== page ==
That first trip to India motivated Gretebeck to do something more. With the assistance of her undergraduate organic chemistry professor, she founded Amar, a microfinance project that provided a group of widowed Indian women with goat production training, empowering them to become community leaders in animal husbandry and public health.

Gretebeck’s interest in how animals fit into the larger public health picture and Penn’s health schools championing the ‘One Health’ concept: the idea that the wellbeing of humans, animals and the environment are interdependent, led her to Philadelphia and Penn Vet.

“At Penn, there’s a huge amount of collaboration between the different healthcare professional schools,” Gretebeck says. “I knew I wanted to have a positive impact on human health in addition to animal health, so this aspect was really appealing to me.”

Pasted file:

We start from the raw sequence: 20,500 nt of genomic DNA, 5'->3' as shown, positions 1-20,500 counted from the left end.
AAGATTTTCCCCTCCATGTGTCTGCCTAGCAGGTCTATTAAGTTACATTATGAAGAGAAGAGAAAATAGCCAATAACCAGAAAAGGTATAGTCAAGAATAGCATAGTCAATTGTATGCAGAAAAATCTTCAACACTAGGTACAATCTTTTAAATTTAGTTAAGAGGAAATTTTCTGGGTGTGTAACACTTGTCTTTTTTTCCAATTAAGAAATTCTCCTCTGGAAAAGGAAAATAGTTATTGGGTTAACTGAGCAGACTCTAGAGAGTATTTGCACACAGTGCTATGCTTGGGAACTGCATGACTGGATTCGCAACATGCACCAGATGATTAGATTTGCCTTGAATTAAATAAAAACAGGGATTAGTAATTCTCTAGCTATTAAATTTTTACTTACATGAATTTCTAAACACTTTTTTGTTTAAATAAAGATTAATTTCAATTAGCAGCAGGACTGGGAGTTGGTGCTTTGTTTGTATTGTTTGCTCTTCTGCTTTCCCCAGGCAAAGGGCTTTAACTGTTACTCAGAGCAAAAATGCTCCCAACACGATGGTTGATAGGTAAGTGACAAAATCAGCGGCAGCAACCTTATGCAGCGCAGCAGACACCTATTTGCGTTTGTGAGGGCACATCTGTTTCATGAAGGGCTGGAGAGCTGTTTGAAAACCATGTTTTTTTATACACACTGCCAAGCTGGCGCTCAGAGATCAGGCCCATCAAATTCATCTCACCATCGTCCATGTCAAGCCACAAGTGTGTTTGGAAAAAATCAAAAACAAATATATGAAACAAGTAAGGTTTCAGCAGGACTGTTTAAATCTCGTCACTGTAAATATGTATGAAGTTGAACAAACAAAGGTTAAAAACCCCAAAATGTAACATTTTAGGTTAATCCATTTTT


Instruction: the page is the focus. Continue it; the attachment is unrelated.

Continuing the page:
As a veterinary student at Penn, Gretebeck wasted no time getting involved with research. She pursued different opportunities over summers and during the school year, including stints in a biomedical lab at Freie Universitat in Berlin and at the HuaXia dairy farm in Sanhe, China. An externship with the Pennsylvania Department of Agriculture her third year found Gretebeck conducting farm and pet store inspections, testing birds for avian influenza, and creating educational materials on porcine epidemic diarrhea virus, raw milk and safe needle usage.

“I had no idea vets did so much,” Gretebeck says, laughing. “I wish I could have done more, but there’s only so much time.”